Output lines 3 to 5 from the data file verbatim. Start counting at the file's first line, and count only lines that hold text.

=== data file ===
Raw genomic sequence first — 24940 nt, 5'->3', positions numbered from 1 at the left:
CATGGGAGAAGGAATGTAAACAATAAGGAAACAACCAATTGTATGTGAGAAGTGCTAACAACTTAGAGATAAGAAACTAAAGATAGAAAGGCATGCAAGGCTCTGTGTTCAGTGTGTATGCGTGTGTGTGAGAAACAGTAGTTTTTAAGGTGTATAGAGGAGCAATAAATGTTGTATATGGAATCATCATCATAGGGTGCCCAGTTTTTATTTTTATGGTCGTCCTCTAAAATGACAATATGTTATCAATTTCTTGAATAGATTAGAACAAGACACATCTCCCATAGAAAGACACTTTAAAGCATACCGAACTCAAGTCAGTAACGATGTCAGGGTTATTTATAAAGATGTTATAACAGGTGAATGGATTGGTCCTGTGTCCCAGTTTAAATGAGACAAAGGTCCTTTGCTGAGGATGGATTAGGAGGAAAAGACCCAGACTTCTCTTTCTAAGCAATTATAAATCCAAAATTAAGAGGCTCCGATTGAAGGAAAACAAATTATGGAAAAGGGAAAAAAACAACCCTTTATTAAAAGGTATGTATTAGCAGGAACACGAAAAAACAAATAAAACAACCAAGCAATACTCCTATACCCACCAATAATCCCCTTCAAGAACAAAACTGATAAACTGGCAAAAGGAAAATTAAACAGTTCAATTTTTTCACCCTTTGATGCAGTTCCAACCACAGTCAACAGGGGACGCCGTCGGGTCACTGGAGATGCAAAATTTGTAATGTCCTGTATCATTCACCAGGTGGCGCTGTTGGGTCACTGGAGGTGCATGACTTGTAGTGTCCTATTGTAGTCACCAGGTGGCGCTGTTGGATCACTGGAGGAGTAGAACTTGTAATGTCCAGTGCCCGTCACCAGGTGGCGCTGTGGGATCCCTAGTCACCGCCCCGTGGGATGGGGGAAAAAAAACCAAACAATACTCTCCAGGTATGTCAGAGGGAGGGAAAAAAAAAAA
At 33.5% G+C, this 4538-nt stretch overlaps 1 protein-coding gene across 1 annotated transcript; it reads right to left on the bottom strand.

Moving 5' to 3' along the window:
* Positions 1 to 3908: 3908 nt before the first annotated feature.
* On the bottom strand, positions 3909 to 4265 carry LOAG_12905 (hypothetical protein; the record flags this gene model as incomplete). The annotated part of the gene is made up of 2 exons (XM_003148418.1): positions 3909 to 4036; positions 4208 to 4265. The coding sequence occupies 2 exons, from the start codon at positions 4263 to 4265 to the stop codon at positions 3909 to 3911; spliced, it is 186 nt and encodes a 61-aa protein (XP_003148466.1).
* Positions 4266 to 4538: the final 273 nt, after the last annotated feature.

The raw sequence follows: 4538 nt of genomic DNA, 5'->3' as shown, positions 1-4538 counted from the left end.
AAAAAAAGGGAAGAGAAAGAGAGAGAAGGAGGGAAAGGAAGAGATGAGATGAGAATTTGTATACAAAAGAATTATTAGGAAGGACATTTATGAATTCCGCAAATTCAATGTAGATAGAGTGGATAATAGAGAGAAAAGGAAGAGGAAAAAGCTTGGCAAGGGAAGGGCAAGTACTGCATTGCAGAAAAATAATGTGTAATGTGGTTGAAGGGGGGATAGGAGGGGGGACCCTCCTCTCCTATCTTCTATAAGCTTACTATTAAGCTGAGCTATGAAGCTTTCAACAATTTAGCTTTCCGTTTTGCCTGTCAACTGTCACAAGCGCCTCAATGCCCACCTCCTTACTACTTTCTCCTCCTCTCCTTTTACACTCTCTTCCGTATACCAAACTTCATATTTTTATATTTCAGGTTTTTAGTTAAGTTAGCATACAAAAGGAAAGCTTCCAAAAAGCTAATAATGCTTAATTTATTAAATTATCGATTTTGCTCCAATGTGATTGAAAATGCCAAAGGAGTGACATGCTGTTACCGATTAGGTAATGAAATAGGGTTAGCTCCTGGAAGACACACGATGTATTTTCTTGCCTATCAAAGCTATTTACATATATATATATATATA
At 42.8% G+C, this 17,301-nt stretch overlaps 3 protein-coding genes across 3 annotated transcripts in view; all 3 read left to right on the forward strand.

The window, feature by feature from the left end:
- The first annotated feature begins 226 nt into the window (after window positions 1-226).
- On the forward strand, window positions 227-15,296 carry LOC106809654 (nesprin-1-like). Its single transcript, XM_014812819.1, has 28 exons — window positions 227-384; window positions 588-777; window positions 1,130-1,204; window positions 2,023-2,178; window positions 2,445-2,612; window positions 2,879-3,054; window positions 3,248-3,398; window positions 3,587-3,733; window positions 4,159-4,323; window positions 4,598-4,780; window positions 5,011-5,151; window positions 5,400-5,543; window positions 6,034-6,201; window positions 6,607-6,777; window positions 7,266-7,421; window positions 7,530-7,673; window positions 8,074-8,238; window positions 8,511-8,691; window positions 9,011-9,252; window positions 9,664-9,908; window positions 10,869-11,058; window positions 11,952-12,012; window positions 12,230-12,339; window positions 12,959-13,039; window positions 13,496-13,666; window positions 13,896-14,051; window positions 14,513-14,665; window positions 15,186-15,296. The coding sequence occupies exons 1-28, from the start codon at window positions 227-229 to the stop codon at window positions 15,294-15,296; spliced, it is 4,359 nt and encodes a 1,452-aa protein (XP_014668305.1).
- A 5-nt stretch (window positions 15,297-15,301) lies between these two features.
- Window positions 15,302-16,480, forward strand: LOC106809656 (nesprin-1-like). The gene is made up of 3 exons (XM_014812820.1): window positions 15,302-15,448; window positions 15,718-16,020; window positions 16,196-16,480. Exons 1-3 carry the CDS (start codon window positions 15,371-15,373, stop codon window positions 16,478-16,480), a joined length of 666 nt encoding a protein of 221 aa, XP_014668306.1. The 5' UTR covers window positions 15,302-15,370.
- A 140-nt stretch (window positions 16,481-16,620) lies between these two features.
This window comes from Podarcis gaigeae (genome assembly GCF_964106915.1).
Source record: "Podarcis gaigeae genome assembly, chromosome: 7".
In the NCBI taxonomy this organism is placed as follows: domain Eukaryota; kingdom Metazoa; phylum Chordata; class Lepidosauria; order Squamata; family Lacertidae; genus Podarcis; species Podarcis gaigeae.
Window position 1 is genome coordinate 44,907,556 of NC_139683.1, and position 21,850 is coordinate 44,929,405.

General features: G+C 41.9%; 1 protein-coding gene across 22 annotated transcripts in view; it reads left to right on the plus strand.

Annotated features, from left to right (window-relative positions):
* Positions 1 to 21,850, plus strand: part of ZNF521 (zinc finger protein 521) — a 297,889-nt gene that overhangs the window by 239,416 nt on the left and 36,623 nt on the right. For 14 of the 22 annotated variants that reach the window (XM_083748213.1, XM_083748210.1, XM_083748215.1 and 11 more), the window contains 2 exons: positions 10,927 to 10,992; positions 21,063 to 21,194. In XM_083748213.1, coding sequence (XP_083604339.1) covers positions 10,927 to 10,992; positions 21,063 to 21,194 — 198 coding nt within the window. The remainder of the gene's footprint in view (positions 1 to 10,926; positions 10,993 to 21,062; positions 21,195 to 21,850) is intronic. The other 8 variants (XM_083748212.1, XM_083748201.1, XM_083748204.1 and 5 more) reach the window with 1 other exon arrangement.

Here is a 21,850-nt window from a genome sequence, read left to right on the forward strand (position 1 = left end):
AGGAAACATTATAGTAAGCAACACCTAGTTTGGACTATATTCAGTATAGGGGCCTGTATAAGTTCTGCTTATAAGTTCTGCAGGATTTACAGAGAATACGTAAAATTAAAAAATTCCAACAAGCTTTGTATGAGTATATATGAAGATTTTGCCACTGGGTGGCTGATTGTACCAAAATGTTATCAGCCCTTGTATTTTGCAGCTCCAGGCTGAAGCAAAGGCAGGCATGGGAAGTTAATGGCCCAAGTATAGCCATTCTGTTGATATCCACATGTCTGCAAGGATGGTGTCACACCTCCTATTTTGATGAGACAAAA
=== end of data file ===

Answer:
At 33.5% G+C, this 4538-nt stretch overlaps 1 protein-coding gene across 1 annotated transcript; it reads right to left on the bottom strand.

Moving 5' to 3' along the window:
* Positions 1 to 3908: 3908 nt before the first annotated feature.